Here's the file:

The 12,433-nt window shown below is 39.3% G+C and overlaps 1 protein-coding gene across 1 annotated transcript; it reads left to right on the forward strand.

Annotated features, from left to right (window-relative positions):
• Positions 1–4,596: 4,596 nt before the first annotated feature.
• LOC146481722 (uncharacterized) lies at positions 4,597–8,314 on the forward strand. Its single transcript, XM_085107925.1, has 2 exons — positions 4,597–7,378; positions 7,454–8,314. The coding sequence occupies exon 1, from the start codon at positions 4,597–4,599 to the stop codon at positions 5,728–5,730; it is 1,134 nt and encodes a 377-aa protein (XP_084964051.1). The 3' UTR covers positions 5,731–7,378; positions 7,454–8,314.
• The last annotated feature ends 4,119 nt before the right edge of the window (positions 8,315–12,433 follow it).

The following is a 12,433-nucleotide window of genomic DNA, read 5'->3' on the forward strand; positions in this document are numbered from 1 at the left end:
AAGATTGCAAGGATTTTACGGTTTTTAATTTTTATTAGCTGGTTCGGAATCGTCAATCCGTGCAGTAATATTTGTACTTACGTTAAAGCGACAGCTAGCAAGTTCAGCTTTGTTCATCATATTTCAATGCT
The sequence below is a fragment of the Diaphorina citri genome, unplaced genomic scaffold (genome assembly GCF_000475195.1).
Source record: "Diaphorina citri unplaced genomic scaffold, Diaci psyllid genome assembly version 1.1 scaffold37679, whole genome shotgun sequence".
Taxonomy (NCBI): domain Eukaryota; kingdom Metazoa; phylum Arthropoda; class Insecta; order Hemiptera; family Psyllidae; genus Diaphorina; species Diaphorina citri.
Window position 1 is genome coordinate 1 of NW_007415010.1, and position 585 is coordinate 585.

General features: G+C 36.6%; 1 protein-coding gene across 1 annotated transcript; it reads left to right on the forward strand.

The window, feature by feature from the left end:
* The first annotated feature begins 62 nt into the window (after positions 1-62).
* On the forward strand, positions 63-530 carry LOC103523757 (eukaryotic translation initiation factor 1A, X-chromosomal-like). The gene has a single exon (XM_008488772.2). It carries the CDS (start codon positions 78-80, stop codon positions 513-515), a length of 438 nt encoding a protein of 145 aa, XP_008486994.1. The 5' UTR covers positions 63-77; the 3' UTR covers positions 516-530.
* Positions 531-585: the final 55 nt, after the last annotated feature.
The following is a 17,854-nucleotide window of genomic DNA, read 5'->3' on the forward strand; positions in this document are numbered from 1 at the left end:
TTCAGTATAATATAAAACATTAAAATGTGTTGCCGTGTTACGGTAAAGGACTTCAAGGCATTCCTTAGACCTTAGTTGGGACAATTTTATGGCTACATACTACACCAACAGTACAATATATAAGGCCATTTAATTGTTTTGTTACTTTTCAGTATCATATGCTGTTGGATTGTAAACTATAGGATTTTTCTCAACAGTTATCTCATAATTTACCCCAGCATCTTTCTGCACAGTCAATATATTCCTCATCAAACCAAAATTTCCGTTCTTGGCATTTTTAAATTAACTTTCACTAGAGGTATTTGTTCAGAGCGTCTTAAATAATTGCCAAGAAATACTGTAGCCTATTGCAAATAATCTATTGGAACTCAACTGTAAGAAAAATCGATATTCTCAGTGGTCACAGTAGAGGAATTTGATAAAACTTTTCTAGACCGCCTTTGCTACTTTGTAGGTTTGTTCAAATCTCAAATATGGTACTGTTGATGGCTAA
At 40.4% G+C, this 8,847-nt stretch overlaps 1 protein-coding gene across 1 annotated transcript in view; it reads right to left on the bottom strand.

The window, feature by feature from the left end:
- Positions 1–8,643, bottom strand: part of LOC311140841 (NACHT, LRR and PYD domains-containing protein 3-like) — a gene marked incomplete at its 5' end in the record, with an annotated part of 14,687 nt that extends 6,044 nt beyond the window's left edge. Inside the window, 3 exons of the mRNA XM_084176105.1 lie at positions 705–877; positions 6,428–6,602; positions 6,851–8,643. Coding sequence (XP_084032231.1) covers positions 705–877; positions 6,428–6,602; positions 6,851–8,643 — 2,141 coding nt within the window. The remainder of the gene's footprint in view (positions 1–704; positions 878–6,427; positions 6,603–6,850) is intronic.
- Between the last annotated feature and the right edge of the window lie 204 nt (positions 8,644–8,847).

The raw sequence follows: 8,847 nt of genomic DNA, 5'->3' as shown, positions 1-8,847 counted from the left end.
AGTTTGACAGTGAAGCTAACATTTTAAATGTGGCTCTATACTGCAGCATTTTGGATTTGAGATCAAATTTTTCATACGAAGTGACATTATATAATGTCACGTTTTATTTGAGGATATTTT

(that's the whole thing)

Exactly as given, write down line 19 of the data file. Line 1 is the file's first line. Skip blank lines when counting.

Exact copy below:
At 40.4% G+C, this 8,847-nt stretch overlaps 1 protein-coding gene across 1 annotated transcript in view; it reads right to left on the bottom strand.